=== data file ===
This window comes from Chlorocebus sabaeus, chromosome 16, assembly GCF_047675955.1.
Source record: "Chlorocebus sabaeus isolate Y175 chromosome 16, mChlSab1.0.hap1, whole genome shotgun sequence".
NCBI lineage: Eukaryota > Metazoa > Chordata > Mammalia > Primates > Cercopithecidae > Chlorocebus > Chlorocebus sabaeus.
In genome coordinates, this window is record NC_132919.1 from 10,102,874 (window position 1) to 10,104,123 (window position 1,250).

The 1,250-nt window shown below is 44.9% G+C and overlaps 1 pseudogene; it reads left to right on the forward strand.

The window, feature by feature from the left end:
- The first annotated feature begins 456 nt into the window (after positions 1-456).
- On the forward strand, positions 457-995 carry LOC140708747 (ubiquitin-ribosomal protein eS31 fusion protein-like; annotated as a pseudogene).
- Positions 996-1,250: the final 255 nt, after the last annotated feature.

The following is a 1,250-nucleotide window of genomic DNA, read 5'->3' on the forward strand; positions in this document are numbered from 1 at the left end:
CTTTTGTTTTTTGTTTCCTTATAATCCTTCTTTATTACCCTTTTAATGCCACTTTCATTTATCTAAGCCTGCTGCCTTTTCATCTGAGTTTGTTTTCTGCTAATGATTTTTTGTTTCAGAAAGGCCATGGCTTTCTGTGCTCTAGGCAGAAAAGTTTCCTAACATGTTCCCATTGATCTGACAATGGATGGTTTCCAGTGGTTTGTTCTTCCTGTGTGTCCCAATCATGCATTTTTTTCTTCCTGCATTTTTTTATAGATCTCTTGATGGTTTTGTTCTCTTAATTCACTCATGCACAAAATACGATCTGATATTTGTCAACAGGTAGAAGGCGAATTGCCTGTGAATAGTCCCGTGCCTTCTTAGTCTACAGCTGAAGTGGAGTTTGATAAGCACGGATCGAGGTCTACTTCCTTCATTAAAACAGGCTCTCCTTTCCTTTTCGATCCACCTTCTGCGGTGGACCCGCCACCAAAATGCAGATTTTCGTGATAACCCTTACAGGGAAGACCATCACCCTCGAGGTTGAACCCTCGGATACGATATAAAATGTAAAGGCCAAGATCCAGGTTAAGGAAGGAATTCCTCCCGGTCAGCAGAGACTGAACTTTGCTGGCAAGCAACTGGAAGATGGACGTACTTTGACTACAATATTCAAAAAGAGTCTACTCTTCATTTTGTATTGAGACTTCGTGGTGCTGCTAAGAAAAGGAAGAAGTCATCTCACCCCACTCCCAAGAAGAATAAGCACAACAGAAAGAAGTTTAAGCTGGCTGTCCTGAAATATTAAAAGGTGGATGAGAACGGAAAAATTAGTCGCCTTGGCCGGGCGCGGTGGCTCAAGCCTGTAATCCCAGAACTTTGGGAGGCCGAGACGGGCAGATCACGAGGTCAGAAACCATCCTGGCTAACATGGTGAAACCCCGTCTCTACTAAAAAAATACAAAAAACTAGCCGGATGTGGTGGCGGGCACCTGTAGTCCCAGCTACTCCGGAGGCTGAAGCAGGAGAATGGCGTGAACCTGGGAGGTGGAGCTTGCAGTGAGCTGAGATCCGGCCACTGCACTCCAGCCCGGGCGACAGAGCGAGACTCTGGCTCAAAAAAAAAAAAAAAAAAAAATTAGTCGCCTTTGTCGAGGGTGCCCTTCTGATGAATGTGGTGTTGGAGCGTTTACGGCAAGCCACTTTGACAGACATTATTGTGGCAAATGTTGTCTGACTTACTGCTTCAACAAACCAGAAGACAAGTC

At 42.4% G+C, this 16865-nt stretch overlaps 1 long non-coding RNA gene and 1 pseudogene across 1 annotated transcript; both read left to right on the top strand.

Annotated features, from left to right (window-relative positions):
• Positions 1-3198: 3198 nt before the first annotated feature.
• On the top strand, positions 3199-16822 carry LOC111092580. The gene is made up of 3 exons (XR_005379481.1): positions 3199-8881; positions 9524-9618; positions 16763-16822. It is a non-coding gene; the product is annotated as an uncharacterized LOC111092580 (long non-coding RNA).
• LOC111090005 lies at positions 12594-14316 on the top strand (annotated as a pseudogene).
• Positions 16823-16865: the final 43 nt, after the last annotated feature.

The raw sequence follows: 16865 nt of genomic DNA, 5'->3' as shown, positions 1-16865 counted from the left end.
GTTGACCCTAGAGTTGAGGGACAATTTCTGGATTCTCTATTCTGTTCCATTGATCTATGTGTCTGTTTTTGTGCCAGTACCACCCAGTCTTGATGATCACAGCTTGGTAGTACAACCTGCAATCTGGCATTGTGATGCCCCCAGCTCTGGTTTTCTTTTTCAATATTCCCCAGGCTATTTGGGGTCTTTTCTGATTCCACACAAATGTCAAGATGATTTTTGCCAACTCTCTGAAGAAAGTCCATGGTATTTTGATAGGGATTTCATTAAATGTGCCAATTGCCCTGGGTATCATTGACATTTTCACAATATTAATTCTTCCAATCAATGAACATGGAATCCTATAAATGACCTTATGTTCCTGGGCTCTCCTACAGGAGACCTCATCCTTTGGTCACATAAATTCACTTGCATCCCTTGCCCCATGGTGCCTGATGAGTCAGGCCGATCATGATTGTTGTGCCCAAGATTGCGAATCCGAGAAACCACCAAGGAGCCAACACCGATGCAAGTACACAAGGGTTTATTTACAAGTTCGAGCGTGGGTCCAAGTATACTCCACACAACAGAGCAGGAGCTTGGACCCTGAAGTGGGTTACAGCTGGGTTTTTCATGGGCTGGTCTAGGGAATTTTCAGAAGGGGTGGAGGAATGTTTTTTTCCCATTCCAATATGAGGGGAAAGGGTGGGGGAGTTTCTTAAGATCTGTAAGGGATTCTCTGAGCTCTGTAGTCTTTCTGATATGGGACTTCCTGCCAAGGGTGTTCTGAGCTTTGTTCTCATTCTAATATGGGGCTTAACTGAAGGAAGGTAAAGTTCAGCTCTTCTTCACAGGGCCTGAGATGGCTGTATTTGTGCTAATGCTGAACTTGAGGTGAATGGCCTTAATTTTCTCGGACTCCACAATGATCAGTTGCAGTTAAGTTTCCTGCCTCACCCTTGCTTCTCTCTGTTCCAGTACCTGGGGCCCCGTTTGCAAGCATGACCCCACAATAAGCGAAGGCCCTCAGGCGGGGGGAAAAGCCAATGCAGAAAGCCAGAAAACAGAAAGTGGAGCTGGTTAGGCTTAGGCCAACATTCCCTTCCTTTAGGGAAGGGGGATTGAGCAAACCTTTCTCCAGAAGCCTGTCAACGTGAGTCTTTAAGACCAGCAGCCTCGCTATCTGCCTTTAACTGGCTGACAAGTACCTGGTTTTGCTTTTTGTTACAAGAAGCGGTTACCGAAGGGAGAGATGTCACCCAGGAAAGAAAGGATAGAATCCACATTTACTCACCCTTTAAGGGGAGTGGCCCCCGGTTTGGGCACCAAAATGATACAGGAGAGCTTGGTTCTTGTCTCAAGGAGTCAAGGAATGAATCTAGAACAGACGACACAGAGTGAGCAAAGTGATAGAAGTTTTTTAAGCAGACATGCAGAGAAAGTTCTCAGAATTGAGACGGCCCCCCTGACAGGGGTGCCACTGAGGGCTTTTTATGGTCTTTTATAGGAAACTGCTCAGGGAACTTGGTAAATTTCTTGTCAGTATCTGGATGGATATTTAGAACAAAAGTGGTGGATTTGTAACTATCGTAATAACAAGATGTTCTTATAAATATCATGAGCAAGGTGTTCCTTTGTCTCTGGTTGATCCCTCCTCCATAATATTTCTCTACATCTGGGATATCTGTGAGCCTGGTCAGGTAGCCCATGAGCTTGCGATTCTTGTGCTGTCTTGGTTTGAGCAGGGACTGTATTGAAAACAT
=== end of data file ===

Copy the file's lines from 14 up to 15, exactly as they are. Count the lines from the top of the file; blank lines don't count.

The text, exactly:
• Positions 1-3198: 3198 nt before the first annotated feature.
• On the top strand, positions 3199-16822 carry LOC111092580. The gene is made up of 3 exons (XR_005379481.1): positions 3199-8881; positions 9524-9618; positions 16763-16822. It is a non-coding gene; the product is annotated as an uncharacterized LOC111092580 (long non-coding RNA).